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I’ve been reading madly lately, and this was one of my favourite finds. Put out by Hesperus Press, who are one of my favourite publishers, it’s a lost volume of pieces written by F. Scott Fitgerald. They were written for magazine publication but were apparently hard to place and eventually ended up in a motoring magazine and haven’t been seen since, until rediscovered by Matthew J. Bruccoli, a Fitzgerald scholar who seems to have done much over the years to bring FSF’s shorter works back into the public eye. Kudos to him for making all these available!

Rolling Junk is a road tale of Scott and Zelda on a madcap drive to the South, the ostensible reason being that Zelda is missing Southern biscuits and peaches. This is obviously not a completely factual tale (the excellent introduction discusses the differences) but it is a wonderful read. It’s humourous and thoughtful and very entertaining – Scott takes on the role of fumbling, hopeless car owner, unable to fix anything on the vehicle and very much at the mercy of the many garages at which they have to stop as the Rolling Junk seems to be practically falling to bits.

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It’s also a fascinating tale for the glimpses of the American South in the early part of the 20th century, not so long after the Civil War and the ghosts of this conflict are still available. Even changes since Zelda had last visited move her to tears. There is hidden depth to this story and indications not only of what a great writer Scott would become but also of the tragic direction the Fitzgeralds’ life would take.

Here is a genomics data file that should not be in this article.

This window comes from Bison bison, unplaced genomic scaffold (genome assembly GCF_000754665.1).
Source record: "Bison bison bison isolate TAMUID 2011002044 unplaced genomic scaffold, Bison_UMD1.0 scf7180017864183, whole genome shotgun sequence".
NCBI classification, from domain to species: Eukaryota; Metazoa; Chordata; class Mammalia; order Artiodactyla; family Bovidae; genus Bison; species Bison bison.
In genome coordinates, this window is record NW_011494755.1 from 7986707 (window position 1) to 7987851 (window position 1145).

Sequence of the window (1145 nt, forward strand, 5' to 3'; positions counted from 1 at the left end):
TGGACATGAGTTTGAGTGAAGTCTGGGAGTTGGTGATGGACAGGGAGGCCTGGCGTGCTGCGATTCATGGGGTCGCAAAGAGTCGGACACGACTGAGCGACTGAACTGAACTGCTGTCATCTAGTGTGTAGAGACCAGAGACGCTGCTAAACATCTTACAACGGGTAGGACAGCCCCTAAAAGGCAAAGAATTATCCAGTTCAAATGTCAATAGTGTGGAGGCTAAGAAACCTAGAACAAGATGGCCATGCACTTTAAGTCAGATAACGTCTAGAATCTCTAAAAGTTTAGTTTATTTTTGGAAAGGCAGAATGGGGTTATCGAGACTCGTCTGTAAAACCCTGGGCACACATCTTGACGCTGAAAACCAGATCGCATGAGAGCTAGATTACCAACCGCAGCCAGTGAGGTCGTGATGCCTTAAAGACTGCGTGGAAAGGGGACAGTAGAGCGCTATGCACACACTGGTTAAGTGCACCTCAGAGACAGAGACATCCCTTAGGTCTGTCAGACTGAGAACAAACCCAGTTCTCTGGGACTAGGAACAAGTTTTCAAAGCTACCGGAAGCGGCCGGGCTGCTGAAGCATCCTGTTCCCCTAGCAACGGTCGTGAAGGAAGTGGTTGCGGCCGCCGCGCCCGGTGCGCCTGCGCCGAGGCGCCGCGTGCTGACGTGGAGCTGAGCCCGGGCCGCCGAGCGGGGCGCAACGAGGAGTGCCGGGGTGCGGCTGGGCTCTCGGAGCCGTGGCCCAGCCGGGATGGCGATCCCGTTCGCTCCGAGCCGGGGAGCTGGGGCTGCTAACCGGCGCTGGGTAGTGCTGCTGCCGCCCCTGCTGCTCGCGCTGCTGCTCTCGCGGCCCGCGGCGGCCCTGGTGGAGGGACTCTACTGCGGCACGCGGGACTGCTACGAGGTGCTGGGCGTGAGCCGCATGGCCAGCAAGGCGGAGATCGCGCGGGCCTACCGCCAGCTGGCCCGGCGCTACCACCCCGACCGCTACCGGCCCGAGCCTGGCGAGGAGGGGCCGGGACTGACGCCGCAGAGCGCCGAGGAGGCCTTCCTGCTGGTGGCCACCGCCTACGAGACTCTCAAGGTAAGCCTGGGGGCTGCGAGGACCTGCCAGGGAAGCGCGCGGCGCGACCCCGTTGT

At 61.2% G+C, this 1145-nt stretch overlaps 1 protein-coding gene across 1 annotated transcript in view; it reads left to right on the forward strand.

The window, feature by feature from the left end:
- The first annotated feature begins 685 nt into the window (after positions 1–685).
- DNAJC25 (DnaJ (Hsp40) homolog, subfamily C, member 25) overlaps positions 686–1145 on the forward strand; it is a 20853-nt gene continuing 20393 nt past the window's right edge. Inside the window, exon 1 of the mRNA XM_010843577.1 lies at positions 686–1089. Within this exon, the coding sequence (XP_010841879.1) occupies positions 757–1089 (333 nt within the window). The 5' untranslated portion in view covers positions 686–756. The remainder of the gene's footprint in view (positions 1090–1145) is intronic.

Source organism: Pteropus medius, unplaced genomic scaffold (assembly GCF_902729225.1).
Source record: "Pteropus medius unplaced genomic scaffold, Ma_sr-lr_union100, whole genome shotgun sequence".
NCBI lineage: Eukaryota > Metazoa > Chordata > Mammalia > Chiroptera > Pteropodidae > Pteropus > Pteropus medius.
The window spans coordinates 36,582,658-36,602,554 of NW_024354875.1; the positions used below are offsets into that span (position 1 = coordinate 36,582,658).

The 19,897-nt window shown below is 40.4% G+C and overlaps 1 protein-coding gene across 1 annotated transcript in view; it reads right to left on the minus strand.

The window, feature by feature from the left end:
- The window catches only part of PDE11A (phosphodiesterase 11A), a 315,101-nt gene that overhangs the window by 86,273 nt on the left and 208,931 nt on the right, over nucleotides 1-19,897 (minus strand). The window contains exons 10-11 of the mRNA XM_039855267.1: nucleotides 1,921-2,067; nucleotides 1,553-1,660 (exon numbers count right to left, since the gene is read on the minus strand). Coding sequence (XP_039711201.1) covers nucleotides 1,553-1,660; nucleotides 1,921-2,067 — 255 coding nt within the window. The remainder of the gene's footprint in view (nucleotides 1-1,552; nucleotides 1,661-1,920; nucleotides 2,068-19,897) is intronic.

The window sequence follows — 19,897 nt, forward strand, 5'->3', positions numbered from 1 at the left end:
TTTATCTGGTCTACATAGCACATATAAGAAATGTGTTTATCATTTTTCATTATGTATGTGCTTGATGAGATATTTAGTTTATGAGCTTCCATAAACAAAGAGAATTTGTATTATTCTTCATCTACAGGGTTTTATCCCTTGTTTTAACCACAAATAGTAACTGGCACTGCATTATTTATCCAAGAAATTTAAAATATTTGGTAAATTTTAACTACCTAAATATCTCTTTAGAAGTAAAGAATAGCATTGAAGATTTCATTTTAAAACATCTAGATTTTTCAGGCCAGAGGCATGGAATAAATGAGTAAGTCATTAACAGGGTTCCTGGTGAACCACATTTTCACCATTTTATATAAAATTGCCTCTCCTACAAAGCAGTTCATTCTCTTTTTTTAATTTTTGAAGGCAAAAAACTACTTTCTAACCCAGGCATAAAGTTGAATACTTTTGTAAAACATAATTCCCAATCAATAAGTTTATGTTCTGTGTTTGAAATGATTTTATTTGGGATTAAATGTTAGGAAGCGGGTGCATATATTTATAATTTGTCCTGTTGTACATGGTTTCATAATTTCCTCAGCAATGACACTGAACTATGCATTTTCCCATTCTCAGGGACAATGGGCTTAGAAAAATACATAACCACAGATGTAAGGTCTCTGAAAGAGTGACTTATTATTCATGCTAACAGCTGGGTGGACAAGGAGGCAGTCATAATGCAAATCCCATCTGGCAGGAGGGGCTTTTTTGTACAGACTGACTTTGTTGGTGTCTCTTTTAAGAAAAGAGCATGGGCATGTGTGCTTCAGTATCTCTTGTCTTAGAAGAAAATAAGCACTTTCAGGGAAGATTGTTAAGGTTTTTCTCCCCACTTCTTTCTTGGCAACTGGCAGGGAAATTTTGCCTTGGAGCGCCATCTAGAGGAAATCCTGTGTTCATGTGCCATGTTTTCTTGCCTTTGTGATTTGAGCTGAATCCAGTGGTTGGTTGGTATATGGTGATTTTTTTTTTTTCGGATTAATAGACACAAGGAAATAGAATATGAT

The only negative comment I can make is about an element which seems to turn up in quite a few introductions to Hesperus volumes – the necessity the publishers seem to feel to apologise for the fact that writers from 100 years ago are not always politically correct. I do find it insulting as a reader that I am not assumed to be intelligent or grown up enough to deal with this.

But I highly recomment this beautifully produced little book and thanks goodness Hesperus have made it available to us again.

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